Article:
What Is Frozen Embryo Transfer (FET)?
Frozen embryo transfer (FET) is a technique typically employed during in vitro fertilisation (IVF) and intracytoplasmic sperm injection (ICSI) routines. The procedure is designed to cryopreserve surplus embryos after transferring up to two embryos to the uterus in any given fertility cycle. Embryos can be frozen at any stage of development during the IVF process. However, studies have shown that freezing embryos on Day 5 has its advantages. Such embryos are known as blastocysts.
Why Choose Frozen Embryo Transfer?
Cryopreserving embryos for the future presents several advantages, including greater savings, access and convenience.
Allowing embryos to grow up to 5 days means that only the healthiest embryos survive, displaying natural selection. 5-day old blastocysts are more likened to organically developed embryos of a natural fertility cycle. As a result, the likelihood of implantation and pregnancy increase.
Repository of Surplus Embryos
The freezing of surplus embryos offers you a backup bank in case your first embryo transfer routine does not result in pregnancy. Frozen embryo transfer (FET) also entails a much lower cost and timeframe than if you were to restart an in vitro fertilisation (IVF) procedure from the ovum retrieval stage.
You may be advised by your doctor to freeze all your embryos in a given IVF cycle, especially when your endometrium exhibits traits of suboptimality. An underprepared endometrium may stem from the presence of a polyp or excessive endometrial fluid. In either situation, a transferred embryo presents minimal chances of implantation, and you may be advised to freeze your embryos until your uterus is more receptive.
Women with polycystic ovaries are prone to ovarian hyperstimulation. If severely stimulated ovaries are noticed, your embryo transfer may be postponed to the next month, allowing your ovaries enough time to heal.
Abnormally elevated hormones in an IVF cycle can adversely affect the endometrium and reduce chances of implantation. In such a case, a FET the following month is a recommended option.
Genetic Testing of Embryos
Genetic testing of embryos via preimplantation genetic diagnosis (PGD) and preimplantation genetic screening (PGS) is a useful tool to filter out embryos that display an unfavourable genetic predisposition.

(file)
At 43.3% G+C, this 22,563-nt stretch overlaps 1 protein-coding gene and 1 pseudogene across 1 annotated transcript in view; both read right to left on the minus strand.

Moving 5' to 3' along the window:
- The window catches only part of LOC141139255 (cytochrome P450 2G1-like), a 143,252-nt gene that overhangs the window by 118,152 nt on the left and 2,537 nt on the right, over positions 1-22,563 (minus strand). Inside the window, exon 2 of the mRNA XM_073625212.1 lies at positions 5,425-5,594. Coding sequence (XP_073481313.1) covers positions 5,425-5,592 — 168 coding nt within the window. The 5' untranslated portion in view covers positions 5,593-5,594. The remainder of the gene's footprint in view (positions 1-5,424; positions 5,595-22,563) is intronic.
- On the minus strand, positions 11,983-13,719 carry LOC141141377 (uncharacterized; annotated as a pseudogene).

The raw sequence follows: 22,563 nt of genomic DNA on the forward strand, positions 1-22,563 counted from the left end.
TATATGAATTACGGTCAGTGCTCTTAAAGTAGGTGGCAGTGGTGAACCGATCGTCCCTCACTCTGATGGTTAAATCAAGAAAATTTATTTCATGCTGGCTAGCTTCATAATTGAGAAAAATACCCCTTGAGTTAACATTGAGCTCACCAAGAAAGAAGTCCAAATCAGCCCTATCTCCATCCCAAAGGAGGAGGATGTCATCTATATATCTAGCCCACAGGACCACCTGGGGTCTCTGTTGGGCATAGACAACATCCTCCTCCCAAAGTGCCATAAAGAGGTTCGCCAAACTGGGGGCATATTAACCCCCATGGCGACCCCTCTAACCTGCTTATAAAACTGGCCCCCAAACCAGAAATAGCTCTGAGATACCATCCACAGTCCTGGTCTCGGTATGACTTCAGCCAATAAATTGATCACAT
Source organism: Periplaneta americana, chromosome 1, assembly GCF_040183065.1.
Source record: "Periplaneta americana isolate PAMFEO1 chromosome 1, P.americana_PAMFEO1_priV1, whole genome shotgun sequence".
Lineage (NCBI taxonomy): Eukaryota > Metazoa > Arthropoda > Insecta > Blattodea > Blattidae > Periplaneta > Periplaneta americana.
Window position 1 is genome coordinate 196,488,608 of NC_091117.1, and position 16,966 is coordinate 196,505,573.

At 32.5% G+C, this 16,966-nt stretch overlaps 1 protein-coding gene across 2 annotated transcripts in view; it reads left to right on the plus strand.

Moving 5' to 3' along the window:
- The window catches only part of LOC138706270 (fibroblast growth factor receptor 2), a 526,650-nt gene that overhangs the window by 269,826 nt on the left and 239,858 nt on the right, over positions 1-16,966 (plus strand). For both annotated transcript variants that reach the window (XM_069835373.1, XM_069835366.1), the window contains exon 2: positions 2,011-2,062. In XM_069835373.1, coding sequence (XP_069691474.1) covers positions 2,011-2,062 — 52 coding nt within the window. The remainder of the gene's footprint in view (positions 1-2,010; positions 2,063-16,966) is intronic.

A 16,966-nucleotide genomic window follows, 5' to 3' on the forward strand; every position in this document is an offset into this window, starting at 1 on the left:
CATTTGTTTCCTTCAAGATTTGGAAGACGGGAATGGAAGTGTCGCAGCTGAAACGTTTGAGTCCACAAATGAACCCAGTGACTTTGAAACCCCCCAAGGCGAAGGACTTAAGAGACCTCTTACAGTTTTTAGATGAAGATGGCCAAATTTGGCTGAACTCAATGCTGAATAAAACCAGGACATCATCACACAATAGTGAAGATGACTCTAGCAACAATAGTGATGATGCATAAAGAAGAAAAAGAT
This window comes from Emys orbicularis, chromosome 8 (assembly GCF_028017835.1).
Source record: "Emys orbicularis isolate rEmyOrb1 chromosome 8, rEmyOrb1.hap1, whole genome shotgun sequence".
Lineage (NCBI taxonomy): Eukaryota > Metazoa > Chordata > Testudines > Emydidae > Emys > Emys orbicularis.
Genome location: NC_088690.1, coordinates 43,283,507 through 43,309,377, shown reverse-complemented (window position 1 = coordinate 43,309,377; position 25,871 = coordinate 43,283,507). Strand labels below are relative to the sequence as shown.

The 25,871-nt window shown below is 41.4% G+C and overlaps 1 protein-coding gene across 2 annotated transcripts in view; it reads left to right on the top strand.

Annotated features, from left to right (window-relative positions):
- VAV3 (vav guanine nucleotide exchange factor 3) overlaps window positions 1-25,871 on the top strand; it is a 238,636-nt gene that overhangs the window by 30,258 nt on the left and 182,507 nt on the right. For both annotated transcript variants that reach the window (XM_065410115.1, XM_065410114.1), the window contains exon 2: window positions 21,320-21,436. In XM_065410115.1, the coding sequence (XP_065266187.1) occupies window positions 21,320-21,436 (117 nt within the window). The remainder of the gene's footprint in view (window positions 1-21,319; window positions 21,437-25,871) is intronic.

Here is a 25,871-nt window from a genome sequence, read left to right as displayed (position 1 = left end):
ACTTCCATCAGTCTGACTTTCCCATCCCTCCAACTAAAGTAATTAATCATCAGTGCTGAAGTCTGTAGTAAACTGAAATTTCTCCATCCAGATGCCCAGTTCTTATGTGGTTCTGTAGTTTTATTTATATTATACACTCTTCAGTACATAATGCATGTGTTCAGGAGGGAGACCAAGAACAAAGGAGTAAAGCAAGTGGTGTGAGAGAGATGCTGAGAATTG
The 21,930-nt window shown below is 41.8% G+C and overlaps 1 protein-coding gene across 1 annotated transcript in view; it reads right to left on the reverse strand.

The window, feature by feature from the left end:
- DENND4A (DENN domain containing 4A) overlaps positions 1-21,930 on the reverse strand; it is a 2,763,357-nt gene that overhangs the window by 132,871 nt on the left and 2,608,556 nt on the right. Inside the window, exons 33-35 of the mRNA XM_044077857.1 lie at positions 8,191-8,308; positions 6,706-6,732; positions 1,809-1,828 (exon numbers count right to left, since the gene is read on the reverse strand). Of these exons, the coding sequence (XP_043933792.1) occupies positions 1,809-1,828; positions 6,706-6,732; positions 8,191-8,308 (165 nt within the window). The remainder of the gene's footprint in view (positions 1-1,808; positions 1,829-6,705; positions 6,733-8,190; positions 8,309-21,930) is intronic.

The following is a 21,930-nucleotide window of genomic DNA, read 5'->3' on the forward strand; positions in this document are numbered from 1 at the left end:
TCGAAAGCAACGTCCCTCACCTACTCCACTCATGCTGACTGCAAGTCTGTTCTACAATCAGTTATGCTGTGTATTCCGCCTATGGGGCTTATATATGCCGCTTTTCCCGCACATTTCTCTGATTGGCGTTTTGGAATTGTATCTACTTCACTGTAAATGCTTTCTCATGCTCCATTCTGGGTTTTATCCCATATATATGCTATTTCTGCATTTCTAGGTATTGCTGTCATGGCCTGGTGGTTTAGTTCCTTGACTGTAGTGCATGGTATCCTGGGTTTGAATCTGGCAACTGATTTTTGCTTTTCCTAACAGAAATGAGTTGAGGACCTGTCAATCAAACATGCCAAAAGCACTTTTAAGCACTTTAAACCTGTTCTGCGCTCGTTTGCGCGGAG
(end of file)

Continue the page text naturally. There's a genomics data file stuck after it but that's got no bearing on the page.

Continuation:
Is Frozen Embryo Transfer Right for Me?
As you embark on your in vitro fertilisation (IVF) journey, it's as important to be patient as it is to be positive. One of the reasons that healthy embryos fail to implant is a mismatch between their stage of growth and that of the endometrium. This could be because of high hormone levels or an array of other factors. Freezing embryos and transferring them in a subsequent cycle into an appropriately prepared endometrium offers superior pregnancy rates. Alternatively, you may choose to freeze your embryos if you plan on expanding your family further a few years down the line. On Cloudnine, the success rate of frozen embryo transfer (FET) is 60%, as compared to 40%, of fresh embryo transfers.
What Are the Steps of Frozen Embryo Transfer?
If this hasn't already been done during the IVF procedure, your fertility specialist may screen you and your partner for infections such as Hepatitis B.
A superior technique called rapid freezing is used to flash-freeze the selected embryos. The process ensures minimal damage to the embryos and presents a 90% survival rate upon thawing. Although frozen embryos can be stored indefinitely, Indian law states that frozen embryos can be stored only up to five years.
3Frozen Embryo Transfer
Whenever your uterus is conducive to embryos, your fertility consultant will thaw one or more embryos and carefully place them into your uterine cavity. On Cloudnine, we believe in giving you the best pregnancy possible, thereby limiting the number of embryos we deposit, to two per cycle.
What Are the Risks of Frozen Embryo Transfer?
Frozen embryo transfer (FET) may give rise to risks if not carried out properly. On Cloudnine, we invest long hours ensuring that your procedure is seamless and that your risks are minimised.
Embryos are volatile and susceptible to damage when they are thawing, and that's where the risk lies. If embryos are not thawed correctly, they can be encumbered by ice shards, and be damaged as a result. On Cloudnine, our advanced technologies are tailored to thaw embryos perfectly, ensuring that their survival rates are optimised.
Death of Cells
An embryo is made up of tens of cells, and sometimes, the thawing process could destroy some of them. However, a 100-cell embryo can generally withstand such weathering, and still be strong enough to survive inside the uterine cavity.